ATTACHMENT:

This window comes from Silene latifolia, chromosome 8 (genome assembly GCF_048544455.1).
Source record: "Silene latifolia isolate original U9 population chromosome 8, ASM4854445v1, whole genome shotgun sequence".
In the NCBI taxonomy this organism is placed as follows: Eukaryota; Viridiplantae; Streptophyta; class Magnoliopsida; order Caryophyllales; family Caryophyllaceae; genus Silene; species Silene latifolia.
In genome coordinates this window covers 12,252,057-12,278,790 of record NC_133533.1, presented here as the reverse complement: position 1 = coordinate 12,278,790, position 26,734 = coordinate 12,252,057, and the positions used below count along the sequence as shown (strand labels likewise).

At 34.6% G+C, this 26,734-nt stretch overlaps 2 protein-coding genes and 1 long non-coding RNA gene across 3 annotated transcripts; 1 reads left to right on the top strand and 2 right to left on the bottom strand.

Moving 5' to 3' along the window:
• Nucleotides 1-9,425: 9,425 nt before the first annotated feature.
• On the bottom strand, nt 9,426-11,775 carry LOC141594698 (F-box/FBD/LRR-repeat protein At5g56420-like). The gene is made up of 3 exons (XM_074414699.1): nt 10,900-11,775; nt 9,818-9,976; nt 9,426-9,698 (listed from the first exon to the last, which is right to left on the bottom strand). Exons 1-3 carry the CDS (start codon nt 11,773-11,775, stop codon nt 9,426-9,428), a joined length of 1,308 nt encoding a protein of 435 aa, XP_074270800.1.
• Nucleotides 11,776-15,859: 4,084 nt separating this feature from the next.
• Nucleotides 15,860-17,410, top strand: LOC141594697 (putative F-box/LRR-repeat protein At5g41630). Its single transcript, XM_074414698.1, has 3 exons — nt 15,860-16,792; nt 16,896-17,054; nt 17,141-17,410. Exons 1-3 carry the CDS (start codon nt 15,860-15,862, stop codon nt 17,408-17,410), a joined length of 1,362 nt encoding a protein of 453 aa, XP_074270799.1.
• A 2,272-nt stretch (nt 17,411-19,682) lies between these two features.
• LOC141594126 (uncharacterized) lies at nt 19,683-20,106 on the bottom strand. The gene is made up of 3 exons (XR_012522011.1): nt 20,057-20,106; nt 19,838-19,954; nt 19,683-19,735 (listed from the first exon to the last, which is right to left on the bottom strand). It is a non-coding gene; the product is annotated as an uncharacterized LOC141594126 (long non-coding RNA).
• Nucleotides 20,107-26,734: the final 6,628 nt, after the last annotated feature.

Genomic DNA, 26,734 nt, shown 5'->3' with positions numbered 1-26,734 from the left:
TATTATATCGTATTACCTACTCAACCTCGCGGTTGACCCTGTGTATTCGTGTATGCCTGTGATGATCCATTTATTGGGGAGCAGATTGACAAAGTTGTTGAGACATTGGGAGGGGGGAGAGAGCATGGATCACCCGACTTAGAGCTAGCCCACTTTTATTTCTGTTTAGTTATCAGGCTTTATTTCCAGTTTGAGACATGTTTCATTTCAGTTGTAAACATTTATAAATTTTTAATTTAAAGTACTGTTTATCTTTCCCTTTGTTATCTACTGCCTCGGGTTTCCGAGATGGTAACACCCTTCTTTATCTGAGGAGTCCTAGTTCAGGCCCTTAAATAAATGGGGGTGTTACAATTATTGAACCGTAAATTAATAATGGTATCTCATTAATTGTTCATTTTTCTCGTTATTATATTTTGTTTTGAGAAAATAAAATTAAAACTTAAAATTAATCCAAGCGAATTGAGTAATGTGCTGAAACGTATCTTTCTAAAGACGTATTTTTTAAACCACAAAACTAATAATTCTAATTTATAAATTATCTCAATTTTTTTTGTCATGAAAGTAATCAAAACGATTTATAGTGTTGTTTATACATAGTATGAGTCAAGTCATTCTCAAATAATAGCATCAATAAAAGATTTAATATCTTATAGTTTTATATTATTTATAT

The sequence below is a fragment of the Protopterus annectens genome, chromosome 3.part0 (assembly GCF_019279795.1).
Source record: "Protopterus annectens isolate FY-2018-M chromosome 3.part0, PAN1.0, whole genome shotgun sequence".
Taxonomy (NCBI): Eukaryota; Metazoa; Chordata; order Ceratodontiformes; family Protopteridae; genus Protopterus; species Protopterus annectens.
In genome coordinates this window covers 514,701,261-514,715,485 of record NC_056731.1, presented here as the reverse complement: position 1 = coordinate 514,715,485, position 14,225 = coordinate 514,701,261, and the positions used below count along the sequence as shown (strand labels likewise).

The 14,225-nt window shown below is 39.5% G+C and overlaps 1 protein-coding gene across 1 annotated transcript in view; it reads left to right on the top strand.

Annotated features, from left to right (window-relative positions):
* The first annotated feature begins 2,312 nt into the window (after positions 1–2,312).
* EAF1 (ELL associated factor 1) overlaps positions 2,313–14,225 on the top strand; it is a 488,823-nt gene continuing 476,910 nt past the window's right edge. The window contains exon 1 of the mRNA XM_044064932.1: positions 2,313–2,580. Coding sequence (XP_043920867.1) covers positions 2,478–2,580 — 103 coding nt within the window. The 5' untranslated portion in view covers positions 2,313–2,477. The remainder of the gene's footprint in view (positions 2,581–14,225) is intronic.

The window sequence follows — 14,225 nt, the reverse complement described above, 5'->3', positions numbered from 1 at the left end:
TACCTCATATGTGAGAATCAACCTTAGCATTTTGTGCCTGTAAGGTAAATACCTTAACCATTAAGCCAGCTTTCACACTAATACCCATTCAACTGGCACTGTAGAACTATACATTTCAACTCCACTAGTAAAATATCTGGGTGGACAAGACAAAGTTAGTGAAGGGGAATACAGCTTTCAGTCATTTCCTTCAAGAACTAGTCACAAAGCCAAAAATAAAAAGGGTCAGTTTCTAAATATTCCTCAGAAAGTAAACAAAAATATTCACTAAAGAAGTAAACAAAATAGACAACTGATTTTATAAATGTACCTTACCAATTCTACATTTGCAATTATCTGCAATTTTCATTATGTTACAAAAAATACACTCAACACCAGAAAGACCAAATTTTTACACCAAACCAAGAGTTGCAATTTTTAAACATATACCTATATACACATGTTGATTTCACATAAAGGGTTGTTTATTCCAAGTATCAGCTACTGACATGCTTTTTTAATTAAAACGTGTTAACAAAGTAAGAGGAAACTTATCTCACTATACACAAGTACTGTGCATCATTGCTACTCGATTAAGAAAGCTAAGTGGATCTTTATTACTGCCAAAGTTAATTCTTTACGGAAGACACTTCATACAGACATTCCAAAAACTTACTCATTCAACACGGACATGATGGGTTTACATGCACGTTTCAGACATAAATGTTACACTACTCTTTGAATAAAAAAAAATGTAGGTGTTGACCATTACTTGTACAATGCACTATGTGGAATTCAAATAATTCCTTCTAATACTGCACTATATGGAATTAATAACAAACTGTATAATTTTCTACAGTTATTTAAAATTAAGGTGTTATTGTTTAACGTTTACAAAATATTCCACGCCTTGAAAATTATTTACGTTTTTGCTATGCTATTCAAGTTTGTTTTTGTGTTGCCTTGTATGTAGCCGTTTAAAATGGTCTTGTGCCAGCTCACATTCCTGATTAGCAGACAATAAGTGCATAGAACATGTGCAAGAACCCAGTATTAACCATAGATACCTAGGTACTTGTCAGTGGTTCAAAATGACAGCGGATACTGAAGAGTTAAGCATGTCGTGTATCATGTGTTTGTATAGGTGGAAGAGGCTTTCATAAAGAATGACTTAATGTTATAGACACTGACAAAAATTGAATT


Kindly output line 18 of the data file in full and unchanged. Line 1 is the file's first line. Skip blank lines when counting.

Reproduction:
Taxonomy (NCBI): Eukaryota; Metazoa; Chordata; order Ceratodontiformes; family Protopteridae; genus Protopterus; species Protopterus annectens.